Note: With the release of VCF 4.1 some things changed, please also read this article for the latest updates.
More than a year ago I published an article on VCF licensing, packaging and the bill of materials; this article was written with VCF 3.5 in mind. With VCF 4 available since April 2020, and the recent release of VCF 4.0.1 I decided to write an update on this topic.
Let’s first recall, what is VMware Cloud Foundation?
VMware Cloud Foundation is the hybrid cloud platform for managing VMs and orchestrating containers, built on full-stack hyperconverged infrastructure (HCI) technology. With a single architecture that’s easy to deploy, VMware Cloud Foundation enables consistent, secure infrastructure and operations across private and public cloud. Increase enterprise agility and flexibility with the hybrid cloud that delivers it all.
VCF includes the latest and greatest solutions to build a Software Defined Datacenter (SDDC). The combination of solutions that are included in the platform is determined by the VCF edition (Starter, Standard, Advanced, Enterprise).
Note: Please always verify with a VMware Account Manager what licenses are required for your situation.
The exact product versions that are included in VCF are captured in the VCF Bill of Materials (BOM). Also check VMware KB 52520 for some additional information on the versions of the solutions that are included in VCF.
Let’s have a closer look at the VCF 4.0.1 BOM, available in the release notes:
In this list we see the Cloud Builder VM and SDDC Manager, both are required to deploy and manage VCF. Also included in the BOM are the vSphere components (vCenter & ESXi), vSAN, NSX-T Data Center and the vRealize Suite Lifecycle Manager. The BOM only includes solutions that are deployed in an automated way by the Cloud Builder VM and/or SDDC Manager. vRealize Suite Lifecycle Manager is deployed by the SDDC manager and on its turn used to deploy vRealize Automation 8.1, vRealize Operations 8.1 and vRealize Log Insight 8.1. You can also run VMware Horizon 7.12 on top of a VCF Workload Domain, although this is a manual installation.
The VCF edition determines the combination of solutions. VCF 4 comes in 4 editions: Starter, Standard, Advanced and Enterprise. This document details what is included in the different editions of VCF:
The vSphere add-on for Kubernetes is included in Standard, Advanced and Enterprise version of VCF. The Starter edition doesn’t include the vSphere add-on for Kubernetes. The vSphere add-on for Kubernetes allows you to enable the Workload Management feature in vSphere (read more about here and here), and also enables you to deploy Tanzu Kubernetes clusters (read about the different Tanzu Kubernetes Grid offerings here). Cloud Foundation is sold on a per CPU licensing metric. Notice that a vCenter Server license is required, but not included in the VCF license:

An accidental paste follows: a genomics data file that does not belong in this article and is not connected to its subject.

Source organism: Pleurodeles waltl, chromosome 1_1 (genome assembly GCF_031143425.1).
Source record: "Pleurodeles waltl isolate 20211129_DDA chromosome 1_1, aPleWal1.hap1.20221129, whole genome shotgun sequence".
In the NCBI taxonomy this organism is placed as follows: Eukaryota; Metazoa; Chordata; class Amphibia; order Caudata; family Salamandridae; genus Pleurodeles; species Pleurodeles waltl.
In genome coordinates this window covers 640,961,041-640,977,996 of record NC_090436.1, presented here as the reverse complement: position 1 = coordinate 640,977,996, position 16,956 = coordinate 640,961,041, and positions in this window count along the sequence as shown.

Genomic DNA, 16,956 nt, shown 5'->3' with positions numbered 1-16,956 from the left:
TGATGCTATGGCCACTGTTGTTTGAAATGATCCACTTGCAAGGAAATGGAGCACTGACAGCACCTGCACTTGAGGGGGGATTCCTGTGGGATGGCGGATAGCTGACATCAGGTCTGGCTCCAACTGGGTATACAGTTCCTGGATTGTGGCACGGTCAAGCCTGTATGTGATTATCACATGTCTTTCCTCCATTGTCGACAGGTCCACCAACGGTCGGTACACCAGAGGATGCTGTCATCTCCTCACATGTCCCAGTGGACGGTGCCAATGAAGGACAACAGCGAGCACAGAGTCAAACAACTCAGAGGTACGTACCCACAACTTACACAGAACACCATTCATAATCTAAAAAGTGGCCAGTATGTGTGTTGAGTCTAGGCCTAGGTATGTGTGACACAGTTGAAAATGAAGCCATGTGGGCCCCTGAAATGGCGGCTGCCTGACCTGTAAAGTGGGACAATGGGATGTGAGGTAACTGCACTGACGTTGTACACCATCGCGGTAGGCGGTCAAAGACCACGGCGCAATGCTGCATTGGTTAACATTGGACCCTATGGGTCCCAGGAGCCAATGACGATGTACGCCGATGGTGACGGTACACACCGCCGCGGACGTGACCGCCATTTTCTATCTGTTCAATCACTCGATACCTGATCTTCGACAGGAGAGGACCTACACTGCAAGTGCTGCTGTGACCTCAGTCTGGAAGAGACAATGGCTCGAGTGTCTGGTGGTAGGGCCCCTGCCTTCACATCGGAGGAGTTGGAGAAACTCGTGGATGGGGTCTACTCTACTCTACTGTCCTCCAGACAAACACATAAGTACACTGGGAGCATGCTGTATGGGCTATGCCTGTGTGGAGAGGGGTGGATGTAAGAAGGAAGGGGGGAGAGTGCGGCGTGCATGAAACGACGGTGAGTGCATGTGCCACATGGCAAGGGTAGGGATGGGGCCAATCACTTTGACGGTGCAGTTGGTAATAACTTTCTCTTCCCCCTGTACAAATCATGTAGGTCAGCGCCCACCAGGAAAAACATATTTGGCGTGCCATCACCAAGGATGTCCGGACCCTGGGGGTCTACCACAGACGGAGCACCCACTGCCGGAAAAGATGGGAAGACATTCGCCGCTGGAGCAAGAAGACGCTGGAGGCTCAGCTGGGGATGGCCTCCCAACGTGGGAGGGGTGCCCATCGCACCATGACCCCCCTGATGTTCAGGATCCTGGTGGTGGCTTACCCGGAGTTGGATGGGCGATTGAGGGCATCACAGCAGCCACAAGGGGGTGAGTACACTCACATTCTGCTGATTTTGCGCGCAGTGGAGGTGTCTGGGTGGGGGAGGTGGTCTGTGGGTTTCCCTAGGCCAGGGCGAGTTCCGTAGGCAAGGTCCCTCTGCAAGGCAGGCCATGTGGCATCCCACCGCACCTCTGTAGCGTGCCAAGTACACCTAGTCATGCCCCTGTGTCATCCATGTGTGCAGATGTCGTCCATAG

Each workload domain has one dedicated vCenter Server instance. Note: Only one vCenter Server license is needed per Cloud Foundation instance or 15 workload domains (source: questions/answer 36 in this document).
VCF Starter, Advanced and Enterprise include (vRealize) cloud management components, while the Standard edition only includes software defined infrastructure solutions (vSphere, vSAN, NSX – including the vSphere with K8S add-on).
The architecture of VCF is based on Management- and Workload Domains. You always start with a Management Domain of at least 4 nodes; the Management Domain is deployed during the “bring up”. After deploying the Management Domain, you can deploy one or more Workload Domains. Two architectures are supported by VCF:
- Consolidated Architecture – You will consolidate the Management and Workload domain in one architecture/domain. So your Management/Workload Domain will run both management workloads (e.g. vCenter, NSX Manager, vRealize components) and customer workloads.
- Standard Architecture – In a Standard Architecture management workloads runs on the Management Domain, while customer workloads run on one or more Workload Domains.
After you’ve deployed the Management Domain (that will run management workloads), you can deploy one or more Workload Domains that will run your workloads. Since VCF 4.0.1 it’s supported to enable vSphere with Kubernetes on the Management Domain and so you can leverage vSphere with Kubernetes in a Consolidated Architecture.
There are different deployment options for VCF. Private Cloud deployment options are:
- vSAN Ready Node – deploy VCF on a vSAN Ready Node, verify your configuration using the VMware Configuration Guide.
- Composable system, such as HPE Synergy and Dell PowerEdge MX.
- Jointly engineered system: Dell EMC VxRail.
You can also consume VCF “as a service” taking advantage of one of the Hybrid Cloud offerings:
- Consume a VMware Cloud through VMware Cloud on AWS.
- Take advantage of one of the offerings of our HyperScale partners: Azure VMware Solution, Google Cloud VMware Engine or Oracle Cloud VMware Solution.
- Consume VCF through one of VMware’s VCPP partners.
- Consume VCF through one of VMware’s SISO partners.
As you can see there are a lot of different options to run, consume and leverage VMware Cloud Foundation.
If you want to learn more, I would recommend to read the VCF FAQ, or visit the official VCF website at VMware.com.
I hope this was helpful, feel free to share your comments below.